Life in Lake Vostok Russian scientists say that they have found a hitherto-unknown type of bacterium in Antarctica’s largest subglacial lake. Samples retrieved last year from Lake Vostok contain an “unclassified” bacterium whose DNA is less than 86% similar to known bacteria, Sergey Bulat of the Petersburg Nuclear Physics Institute in Gatchina announced at a meeting last week in Moscow. More tests and cleaner samples are needed to establish the physiology and biochemistry of the microbe, says Bulat. See go.nature.com/ydcmw4 for more.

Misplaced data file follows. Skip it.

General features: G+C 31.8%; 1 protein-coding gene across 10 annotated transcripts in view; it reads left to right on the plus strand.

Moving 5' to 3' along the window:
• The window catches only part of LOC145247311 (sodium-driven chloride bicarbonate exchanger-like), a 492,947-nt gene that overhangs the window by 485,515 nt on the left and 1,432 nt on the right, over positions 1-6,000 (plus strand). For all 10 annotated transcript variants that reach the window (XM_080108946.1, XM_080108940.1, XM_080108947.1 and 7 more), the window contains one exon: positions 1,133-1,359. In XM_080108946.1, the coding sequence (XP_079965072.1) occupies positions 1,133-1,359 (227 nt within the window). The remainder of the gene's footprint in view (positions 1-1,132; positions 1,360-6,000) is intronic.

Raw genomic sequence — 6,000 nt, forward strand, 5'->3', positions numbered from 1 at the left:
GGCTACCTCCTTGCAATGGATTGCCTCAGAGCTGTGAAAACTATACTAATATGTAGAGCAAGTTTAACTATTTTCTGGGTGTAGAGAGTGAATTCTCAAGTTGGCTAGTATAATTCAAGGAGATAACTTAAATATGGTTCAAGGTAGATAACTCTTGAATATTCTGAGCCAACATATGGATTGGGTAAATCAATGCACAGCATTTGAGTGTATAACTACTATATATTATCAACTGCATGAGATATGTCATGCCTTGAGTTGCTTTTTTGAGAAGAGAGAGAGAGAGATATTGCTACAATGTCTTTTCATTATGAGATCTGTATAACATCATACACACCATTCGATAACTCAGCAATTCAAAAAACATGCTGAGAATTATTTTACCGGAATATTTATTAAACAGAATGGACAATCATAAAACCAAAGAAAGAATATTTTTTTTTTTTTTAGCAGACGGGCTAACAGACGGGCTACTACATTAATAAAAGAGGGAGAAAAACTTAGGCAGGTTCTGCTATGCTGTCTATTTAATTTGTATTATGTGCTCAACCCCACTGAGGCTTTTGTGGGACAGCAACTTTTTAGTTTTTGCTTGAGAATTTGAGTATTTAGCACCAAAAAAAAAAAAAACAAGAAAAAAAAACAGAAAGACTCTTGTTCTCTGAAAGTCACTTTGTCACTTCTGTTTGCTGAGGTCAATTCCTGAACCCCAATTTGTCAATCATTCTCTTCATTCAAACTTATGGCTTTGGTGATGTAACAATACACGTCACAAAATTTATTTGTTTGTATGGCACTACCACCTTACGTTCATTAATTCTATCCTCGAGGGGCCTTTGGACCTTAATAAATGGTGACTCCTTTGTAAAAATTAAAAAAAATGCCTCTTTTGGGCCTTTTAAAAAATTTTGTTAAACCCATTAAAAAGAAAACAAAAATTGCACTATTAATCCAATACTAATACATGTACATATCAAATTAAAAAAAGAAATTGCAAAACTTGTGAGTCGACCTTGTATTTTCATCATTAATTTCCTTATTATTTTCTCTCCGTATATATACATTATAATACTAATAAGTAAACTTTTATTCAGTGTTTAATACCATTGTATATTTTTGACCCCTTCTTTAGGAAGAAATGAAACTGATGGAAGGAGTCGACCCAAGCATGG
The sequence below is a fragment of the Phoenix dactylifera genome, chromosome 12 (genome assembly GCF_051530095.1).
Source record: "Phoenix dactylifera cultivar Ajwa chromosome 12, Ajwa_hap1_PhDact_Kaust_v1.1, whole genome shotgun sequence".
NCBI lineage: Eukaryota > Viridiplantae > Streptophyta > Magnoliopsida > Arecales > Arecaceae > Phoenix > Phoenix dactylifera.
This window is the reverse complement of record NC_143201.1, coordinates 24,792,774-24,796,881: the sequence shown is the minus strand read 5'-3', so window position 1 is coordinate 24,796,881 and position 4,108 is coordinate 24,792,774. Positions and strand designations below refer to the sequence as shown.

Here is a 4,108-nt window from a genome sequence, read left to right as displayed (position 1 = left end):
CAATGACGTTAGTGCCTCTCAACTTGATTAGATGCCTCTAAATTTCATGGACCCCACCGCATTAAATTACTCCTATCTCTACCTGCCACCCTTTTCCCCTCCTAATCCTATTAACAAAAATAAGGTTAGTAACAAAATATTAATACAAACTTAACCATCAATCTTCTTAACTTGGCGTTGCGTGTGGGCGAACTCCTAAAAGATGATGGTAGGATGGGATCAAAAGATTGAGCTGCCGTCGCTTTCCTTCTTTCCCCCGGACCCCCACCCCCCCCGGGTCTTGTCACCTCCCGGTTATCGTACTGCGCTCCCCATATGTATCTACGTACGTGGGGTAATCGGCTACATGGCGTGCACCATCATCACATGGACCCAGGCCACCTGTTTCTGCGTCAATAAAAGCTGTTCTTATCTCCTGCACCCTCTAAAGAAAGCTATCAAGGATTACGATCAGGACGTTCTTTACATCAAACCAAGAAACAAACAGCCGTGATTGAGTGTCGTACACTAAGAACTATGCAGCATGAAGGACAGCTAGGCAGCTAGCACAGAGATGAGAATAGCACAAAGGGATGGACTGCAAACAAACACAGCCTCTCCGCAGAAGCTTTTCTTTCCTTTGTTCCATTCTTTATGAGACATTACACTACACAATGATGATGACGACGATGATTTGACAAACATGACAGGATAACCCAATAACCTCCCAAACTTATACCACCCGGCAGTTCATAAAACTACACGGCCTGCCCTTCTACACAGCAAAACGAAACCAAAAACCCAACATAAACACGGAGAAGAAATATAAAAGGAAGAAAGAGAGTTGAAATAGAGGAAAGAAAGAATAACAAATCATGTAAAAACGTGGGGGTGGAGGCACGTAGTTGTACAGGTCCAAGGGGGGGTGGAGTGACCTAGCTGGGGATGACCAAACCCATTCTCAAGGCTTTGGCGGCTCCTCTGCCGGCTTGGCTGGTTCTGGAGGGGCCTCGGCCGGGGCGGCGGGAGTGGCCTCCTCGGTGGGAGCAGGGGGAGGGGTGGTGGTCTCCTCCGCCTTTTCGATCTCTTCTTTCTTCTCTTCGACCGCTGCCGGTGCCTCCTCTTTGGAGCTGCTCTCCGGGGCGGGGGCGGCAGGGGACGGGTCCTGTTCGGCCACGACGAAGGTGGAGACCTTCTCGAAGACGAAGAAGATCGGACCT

Carbon spike Atmospheric carbon dioxide concentrations rose by 2.59 parts per million (p.p.m.) in 2012, marking the sharpest increase since 1998, according to data from the US National Oceanic and Atmospheric Administration. Atmospheric CO2 concentrations reflect rising global emissions, driven by developing countries, as well as variations in carbon uptake by plants and the oceans. The global average, calculated from measurements at the Mauna Loa Observatory in Hawaii and other locations, exceeded 395 p.p.m. in January, representing an increase of 41% from pre-industrial levels.